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Selling Ancillary Fees as a Value-Add Proposition

 

Ancillary income can significantly increase your bottom line, but additional fees are not always an easy sell to potential tenants.

One of the most fruitful programs enlisted at Dallas-based Riverstone Residential properties is its Bulk Telecom program, where it bundles television, Internet, and phone services. The bundle is presented as a separate line item fee to the resident and included in their monthly obligation to the property – but it’s benefit makes it an easy sell. The package is priced at about a 30 to 40 percent discount to the market’s primary telecommunication providers.

“It’s very lucrative to both properties and to residents,” Rees says. “A resident is going to pay $140 for high speed internet and television services directly with a provider, however in a bundled program at a property, we can sell it to the resident for $75. Who would rather pay $140 than $75 for the exact same product?”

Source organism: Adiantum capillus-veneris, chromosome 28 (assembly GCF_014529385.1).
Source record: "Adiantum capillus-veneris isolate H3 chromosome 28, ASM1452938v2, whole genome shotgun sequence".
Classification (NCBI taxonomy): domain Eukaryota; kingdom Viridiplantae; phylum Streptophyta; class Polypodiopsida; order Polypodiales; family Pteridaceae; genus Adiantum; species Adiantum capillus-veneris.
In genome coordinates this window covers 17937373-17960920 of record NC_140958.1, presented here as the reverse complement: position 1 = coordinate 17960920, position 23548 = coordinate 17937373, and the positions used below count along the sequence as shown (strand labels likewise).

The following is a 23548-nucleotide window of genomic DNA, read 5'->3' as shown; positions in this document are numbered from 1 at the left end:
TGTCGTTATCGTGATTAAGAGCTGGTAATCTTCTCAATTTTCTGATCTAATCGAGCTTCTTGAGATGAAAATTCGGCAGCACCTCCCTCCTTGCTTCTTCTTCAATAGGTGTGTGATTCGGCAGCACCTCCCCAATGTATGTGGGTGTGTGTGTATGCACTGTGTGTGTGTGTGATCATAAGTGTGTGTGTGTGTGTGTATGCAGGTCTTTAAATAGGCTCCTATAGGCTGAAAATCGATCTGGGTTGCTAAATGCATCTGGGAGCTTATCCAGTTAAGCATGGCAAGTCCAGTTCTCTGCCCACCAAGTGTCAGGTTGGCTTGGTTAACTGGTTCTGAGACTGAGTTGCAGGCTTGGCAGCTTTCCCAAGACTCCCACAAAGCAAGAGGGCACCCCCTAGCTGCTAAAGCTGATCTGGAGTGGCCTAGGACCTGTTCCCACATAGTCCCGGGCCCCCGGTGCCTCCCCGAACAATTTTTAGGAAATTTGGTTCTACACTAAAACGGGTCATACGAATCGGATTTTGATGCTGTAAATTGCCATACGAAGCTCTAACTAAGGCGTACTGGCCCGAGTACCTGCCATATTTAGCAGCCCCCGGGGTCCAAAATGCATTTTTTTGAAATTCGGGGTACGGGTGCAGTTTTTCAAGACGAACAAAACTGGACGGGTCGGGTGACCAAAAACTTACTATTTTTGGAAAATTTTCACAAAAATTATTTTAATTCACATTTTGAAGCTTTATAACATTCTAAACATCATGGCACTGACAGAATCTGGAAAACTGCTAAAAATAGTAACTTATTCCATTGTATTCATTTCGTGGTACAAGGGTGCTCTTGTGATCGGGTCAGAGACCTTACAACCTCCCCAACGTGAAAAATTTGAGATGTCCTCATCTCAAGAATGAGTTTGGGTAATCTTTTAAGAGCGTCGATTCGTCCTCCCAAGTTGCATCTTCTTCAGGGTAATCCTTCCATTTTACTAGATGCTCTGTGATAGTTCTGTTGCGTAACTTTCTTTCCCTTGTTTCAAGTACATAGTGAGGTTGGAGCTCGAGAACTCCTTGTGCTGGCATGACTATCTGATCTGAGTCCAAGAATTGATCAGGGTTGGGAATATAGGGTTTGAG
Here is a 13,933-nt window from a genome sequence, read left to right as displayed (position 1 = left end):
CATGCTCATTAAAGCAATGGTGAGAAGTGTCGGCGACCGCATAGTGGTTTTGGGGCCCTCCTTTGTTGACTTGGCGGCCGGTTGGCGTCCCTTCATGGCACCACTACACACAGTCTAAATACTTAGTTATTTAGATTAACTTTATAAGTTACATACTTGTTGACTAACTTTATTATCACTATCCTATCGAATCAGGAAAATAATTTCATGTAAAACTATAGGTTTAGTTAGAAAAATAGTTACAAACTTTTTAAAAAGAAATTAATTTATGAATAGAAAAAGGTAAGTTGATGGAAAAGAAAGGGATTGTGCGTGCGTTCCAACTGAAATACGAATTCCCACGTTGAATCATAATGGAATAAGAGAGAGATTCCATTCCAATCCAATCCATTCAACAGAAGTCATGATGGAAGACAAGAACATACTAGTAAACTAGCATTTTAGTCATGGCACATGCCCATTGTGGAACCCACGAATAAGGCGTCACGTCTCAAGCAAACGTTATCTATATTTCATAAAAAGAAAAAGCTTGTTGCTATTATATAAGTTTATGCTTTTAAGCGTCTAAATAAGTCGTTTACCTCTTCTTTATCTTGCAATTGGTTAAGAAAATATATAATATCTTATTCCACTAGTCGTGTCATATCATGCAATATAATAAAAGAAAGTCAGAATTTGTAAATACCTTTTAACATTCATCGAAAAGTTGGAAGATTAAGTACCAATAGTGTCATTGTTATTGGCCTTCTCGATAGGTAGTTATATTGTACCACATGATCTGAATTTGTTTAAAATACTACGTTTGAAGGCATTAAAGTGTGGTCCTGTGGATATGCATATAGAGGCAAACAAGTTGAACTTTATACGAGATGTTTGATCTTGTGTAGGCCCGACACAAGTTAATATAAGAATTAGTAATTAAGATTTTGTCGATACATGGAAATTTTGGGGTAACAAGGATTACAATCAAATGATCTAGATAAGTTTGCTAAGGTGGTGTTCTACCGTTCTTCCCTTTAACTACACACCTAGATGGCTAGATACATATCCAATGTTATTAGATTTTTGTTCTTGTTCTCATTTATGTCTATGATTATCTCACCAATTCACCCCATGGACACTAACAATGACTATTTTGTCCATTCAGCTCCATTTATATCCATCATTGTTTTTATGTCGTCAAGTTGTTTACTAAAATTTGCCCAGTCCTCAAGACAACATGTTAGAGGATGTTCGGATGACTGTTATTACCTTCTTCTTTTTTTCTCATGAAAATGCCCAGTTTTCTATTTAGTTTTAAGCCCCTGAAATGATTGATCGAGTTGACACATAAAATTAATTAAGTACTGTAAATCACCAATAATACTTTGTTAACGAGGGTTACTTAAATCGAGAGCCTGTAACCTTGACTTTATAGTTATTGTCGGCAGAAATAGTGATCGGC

He also suggests that operators follow through with less-direct methods to make money, like renter’s insurance.

“Don’t dismiss renters insurance,” Rees says. “There might not be a lot of ancillary income in renters insurance for the property, but the amount of money that a property can save by not having to pay for losses caused by residents, where those losses will be covered by a renter’s insurance policy in place is paying is a huge factor.”

A tenant is more willing to come out of pocket to pay $10 a month knowing that everyone around them has a policy, and that their personal belongings are insured.

Similarly, Seattle-based Pinnacle takes a thoughtful approach to communicating mandatory fees with tenants.

“Ultimately, the last thing we want is to have residents upset about a great new service that was intended to create higher satisfaction,” says Woody Stone, Pinnacle’s senior vice president of operations. “If we fail to understand and provide the services that have a clear value proposition to the resident, they will undoubtedly feel ‘nickel and dimed,’ which means they won’t stick around.”

Reprint from Multifamilyexecutive.com       ByLinsey Isaacs

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